Alliston driver clocked travelling at 130km/h on Veteran’s Way

April 25, 2019   ·   0 Comments

Orangeville Police have charged an Alliston woman with stunt driving after she was clocked doing 70 kilometres an hour above the posted limit on Veteran’s Way last Wednesday evening.

“This area is a posted 60 km/h zone and police receive many complaints regarding the excessive speeds of vehicles travelling on the road,” the Orangeville Police Service said in a news release. “At approximately 7:15 p.m., police observed a 2019 Toyota traveling at a high rate of speed. The officer’s radar unit clocked the vehicle travelling at a speed of 130 km/h.”

As a result, the driver, a 37-year-old Alliston woman, was charged with stunt driving: Police seized the vehicle to be impounded for seven days, during which the driver’s licence is suspended. The accused is scheduled to appear in court on May 20.

Local businesses briefed on pot laws

The Orangeville Police Service (OPS) has visited local businesses to educate property and business owners on their responsibilities under federal and provincial cannabis laws.

Over the past week, members of the OPS Criminal Investigations Bureau have educated local businesses known to or believed to be selling cannabis-based products such as CBD oils. This action was a proactive initiative to educate both business owners and landlords of potential consequences of selling these illegal products.

The Cannabis Act creates a strict legal framework for controlling the production, distribution, sale and possession of cannabis across Canada. The Cannabis Act protects public health through the creation of strict safety and quality regulations.

CBD oil is made from the cannabis plant (including the hemp variety) and is captured under the definition of cannabis in the federal Cannabis Act, as well as in Ontario’s Cannabis Control Act, and the Cannabis Licence Act, 2018. The sale of CBD oil or any other cannabis-based product, such as seeds or edibles, by an unlicensed cannabis retailer is illegal.

Consumers may only legally buy cannabis products through a licensed retailer. If an unauthorized business sells the products they would be in contravention of the legislation and upon conviction could be subject to a fine of up to $250,000.00. In addition, it is also an offence for a landlord to allow such activity to take place on property that they own and they are subject to the same fines as the business owner.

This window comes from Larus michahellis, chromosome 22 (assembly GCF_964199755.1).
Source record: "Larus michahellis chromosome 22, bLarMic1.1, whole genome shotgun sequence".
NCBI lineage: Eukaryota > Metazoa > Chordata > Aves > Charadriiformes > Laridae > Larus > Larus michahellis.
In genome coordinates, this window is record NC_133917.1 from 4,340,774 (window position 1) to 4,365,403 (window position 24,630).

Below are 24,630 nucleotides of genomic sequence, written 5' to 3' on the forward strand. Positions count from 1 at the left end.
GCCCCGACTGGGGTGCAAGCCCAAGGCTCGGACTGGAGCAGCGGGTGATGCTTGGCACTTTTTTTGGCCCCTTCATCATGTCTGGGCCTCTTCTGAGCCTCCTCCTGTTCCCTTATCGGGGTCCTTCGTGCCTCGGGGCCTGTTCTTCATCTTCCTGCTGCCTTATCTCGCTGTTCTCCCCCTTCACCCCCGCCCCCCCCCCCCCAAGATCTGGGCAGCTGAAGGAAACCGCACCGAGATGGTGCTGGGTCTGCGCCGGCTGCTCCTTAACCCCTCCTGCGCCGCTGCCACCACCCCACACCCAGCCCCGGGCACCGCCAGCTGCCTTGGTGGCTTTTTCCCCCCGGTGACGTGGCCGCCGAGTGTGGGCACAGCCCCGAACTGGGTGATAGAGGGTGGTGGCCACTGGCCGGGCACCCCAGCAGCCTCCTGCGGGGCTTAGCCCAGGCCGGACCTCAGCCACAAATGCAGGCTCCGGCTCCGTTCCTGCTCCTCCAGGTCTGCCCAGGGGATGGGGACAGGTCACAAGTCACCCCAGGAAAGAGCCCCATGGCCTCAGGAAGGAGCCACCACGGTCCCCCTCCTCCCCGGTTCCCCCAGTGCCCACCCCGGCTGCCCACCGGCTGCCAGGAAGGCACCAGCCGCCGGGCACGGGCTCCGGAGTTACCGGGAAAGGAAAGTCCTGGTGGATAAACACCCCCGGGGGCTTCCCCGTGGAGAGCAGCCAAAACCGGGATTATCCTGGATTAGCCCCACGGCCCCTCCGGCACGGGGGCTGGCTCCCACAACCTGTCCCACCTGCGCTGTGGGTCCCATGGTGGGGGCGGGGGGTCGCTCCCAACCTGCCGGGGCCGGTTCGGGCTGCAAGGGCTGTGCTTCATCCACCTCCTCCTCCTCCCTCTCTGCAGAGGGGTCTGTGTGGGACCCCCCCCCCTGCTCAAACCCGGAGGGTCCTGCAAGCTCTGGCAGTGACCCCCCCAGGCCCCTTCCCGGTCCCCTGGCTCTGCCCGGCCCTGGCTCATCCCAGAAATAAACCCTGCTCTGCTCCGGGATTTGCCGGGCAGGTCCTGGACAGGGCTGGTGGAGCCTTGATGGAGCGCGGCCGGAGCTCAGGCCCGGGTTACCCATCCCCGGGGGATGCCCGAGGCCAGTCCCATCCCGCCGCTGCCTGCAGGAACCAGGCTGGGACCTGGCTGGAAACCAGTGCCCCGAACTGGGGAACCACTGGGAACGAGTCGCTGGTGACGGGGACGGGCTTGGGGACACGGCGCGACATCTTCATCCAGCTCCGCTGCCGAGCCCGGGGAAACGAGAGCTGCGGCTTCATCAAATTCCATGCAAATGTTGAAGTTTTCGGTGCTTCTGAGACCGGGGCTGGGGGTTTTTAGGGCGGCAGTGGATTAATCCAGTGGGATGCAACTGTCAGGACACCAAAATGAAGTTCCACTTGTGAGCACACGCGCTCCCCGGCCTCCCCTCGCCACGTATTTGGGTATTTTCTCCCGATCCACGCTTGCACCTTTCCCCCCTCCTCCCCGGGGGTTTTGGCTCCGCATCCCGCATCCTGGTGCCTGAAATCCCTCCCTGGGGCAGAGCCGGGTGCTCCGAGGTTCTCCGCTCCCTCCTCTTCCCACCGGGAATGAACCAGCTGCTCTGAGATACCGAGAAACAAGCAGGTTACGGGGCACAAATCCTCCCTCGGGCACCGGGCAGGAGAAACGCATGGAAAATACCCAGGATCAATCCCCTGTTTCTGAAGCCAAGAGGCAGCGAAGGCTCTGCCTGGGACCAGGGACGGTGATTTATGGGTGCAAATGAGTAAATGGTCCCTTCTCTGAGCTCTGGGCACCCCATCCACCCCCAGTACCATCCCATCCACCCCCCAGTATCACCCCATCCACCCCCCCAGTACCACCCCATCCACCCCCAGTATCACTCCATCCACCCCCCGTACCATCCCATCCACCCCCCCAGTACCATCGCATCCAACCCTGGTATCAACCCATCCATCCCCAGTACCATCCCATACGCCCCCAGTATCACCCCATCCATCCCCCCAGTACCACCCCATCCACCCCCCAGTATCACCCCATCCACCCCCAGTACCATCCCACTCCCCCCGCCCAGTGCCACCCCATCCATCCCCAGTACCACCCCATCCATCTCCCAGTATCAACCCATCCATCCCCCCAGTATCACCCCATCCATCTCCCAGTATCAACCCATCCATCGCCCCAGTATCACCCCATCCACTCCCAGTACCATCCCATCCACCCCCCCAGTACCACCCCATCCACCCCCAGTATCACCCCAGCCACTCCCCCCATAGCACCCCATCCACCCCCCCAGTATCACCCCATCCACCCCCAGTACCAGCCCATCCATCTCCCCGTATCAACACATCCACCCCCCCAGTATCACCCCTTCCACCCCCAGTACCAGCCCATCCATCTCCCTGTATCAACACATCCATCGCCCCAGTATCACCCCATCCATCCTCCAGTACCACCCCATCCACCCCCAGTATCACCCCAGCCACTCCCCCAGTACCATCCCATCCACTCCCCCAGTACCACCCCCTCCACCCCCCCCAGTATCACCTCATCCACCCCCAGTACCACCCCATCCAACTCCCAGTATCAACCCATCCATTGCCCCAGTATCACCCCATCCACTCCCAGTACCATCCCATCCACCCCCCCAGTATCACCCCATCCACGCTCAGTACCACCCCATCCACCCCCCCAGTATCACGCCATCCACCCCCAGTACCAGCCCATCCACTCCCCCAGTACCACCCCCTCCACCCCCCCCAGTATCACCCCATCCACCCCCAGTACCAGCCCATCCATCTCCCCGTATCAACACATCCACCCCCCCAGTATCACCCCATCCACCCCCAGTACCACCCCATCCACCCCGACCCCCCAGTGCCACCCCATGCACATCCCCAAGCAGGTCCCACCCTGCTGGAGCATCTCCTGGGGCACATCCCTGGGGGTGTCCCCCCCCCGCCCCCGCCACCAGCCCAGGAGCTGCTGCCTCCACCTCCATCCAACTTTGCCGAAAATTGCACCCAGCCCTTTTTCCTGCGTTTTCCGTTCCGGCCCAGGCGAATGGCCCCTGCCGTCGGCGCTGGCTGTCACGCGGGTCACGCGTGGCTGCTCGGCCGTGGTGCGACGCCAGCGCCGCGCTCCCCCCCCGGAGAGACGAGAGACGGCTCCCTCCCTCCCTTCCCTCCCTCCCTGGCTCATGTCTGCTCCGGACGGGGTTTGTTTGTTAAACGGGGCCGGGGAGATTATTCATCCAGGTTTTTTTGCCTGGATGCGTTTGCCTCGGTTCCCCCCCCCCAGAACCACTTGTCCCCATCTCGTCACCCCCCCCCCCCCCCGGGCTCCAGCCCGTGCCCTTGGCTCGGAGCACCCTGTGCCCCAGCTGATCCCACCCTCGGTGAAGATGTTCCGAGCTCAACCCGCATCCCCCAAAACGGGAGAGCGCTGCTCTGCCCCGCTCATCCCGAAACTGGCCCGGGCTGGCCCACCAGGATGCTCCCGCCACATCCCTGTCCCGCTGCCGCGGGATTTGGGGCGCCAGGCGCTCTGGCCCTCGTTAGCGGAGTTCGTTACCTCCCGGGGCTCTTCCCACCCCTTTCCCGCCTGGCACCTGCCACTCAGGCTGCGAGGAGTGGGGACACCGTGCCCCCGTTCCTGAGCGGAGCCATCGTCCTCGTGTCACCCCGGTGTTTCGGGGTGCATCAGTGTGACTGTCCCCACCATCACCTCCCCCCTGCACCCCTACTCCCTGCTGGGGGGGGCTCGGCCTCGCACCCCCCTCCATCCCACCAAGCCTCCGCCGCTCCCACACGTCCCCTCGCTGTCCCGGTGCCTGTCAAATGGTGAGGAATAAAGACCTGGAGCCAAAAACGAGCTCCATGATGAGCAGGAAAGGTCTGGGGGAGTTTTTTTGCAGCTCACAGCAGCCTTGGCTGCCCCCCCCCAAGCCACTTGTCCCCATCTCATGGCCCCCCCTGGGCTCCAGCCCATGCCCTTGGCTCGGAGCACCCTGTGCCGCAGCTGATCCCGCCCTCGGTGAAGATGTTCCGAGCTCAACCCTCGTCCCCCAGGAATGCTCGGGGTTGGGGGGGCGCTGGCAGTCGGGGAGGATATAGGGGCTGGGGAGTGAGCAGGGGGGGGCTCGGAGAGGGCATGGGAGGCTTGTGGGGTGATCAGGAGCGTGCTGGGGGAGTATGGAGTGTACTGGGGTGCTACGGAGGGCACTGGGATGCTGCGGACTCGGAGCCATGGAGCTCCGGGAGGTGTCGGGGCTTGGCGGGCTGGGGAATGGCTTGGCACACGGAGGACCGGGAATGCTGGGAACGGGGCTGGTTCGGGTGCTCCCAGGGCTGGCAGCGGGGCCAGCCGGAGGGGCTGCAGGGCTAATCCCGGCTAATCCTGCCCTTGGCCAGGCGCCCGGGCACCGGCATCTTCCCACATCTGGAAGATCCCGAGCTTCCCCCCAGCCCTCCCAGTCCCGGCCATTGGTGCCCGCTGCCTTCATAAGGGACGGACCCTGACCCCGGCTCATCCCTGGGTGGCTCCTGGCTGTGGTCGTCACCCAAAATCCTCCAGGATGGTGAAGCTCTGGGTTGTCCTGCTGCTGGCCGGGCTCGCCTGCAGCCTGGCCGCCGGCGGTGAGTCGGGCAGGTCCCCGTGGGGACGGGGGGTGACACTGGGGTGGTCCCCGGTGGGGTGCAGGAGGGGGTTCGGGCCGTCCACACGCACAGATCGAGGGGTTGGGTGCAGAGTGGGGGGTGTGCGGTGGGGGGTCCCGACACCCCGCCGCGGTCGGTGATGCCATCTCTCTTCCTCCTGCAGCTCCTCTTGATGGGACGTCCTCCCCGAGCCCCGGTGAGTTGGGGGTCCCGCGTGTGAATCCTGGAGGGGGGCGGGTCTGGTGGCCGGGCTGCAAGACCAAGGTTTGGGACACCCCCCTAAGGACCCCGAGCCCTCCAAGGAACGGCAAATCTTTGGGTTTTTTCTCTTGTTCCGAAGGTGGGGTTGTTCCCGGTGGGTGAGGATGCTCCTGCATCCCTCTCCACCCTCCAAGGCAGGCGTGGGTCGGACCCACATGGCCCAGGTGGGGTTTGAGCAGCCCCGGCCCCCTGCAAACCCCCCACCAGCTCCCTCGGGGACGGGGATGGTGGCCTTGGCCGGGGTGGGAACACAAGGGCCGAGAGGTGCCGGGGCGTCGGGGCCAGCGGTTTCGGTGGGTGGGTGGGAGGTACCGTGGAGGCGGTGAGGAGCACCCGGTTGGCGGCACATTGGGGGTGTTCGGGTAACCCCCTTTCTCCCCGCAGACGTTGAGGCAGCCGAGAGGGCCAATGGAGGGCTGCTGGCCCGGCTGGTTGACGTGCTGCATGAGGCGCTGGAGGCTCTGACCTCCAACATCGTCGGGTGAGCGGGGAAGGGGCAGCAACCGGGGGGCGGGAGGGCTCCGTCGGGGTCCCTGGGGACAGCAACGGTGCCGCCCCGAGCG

The Alcohol & Gaming Commission of Ontario is the regulator for licensing private retail cannabis stores in Ontario. Only AGCO licensed cannabis retailers may sell recreational cannabis and they must purchase the products through the Ontario Cannabis Store.

To date the OPS has not charged any business or property owner under The Cannabis Act.

Police probe suspicious person, car

Orangeville Police are investigating a report of a suspicious vehicle and male, after an incident last Wednesday on Amelia Street.

Between 6:30 and 6:45 p.m., a 14-year-old girl was walking on the west side of Amelia toward Hansen Boulevard when the driver of a southbound car honked the horn as it drove past her, then turned the car around and drove northbound, slowing down as it approached her. 

The driver’s window was partially down and the driver made eye contact with the girl, who turned around and began walking south. When the car made another U-turn and came to a stop beside her the girl ran to a nearby residence. 

The vehicle is described as a white four-door car similar to a Dodge Charger, with tinted windows and the driver as a white male, mid- to late 20’s, with dirty blonde hair slicked back, possibly in a ponytail.

Police are continuing their investigation and would like to identify and speak with the driver.

Anyone having information is encouraged to call the Orangeville Police Service at 519-941-2522 or Crime Stoppers at 1-800-222-TIPS (8477) or online at


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